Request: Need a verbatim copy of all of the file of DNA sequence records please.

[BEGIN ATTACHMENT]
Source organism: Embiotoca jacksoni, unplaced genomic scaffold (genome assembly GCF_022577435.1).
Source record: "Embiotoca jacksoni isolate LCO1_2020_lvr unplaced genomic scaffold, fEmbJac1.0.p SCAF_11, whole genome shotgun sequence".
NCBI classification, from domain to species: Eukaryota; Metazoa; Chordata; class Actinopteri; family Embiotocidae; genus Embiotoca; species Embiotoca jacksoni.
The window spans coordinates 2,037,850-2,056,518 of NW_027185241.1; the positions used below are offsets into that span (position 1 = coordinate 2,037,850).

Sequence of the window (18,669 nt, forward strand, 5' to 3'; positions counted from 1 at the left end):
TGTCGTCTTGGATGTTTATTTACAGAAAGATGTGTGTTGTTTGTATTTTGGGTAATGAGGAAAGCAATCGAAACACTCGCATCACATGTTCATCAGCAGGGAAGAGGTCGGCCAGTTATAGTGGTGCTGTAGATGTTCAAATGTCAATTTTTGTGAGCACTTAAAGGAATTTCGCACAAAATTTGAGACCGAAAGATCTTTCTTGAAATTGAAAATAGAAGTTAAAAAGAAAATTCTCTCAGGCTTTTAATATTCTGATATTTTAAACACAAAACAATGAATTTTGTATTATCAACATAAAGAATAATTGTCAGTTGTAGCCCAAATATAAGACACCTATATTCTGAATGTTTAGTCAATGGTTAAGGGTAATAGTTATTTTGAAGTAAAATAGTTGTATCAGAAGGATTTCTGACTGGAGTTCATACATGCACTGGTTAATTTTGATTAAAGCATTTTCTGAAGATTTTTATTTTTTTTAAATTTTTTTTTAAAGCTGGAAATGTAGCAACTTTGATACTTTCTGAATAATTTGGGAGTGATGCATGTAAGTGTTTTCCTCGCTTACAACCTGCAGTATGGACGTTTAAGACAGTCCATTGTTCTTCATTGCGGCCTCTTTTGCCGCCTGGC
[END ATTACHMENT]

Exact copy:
Source organism: Embiotoca jacksoni, unplaced genomic scaffold (genome assembly GCF_022577435.1).
Source record: "Embiotoca jacksoni isolate LCO1_2020_lvr unplaced genomic scaffold, fEmbJac1.0.p SCAF_11, whole genome shotgun sequence".
NCBI classification, from domain to species: Eukaryota; Metazoa; Chordata; class Actinopteri; family Embiotocidae; genus Embiotoca; species Embiotoca jacksoni.
The window spans coordinates 2,037,850-2,056,518 of NW_027185241.1; the positions used below are offsets into that span (position 1 = coordinate 2,037,850).

Sequence of the window (18,669 nt, forward strand, 5' to 3'; positions counted from 1 at the left end):
TGTCGTCTTGGATGTTTATTTACAGAAAGATGTGTGTTGTTTGTATTTTGGGTAATGAGGAAAGCAATCGAAACACTCGCATCACATGTTCATCAGCAGGGAAGAGGTCGGCCAGTTATAGTGGTGCTGTAGATGTTCAAATGTCAATTTTTGTGAGCACTTAAAGGAATTTCGCACAAAATTTGAGACCGAAAGATCTTTCTTGAAATTGAAAATAGAAGTTAAAAAGAAAATTCTCTCAGGCTTTTAATATTCTGATATTTTAAACACAAAACAATGAATTTTGTATTATCAACATAAAGAATAATTGTCAGTTGTAGCCCAAATATAAGACACCTATATTCTGAATGTTTAGTCAATGGTTAAGGGTAATAGTTATTTTGAAGTAAAATAGTTGTATCAGAAGGATTTCTGACTGGAGTTCATACATGCACTGGTTAATTTTGATTAAAGCATTTTCTGAAGATTTTTATTTTTTTTAAATTTTTTTTTAAAGCTGGAAATGTAGCAACTTTGATACTTTCTGAATAATTTGGGAGTGATGCATGTAAGTGTTTTCCTCGCTTACAACCTGCAGTATGGACGTTTAAGACAGTCCATTGTTCTTCATTGCGGCCTCTTTTGCCGCCTGGC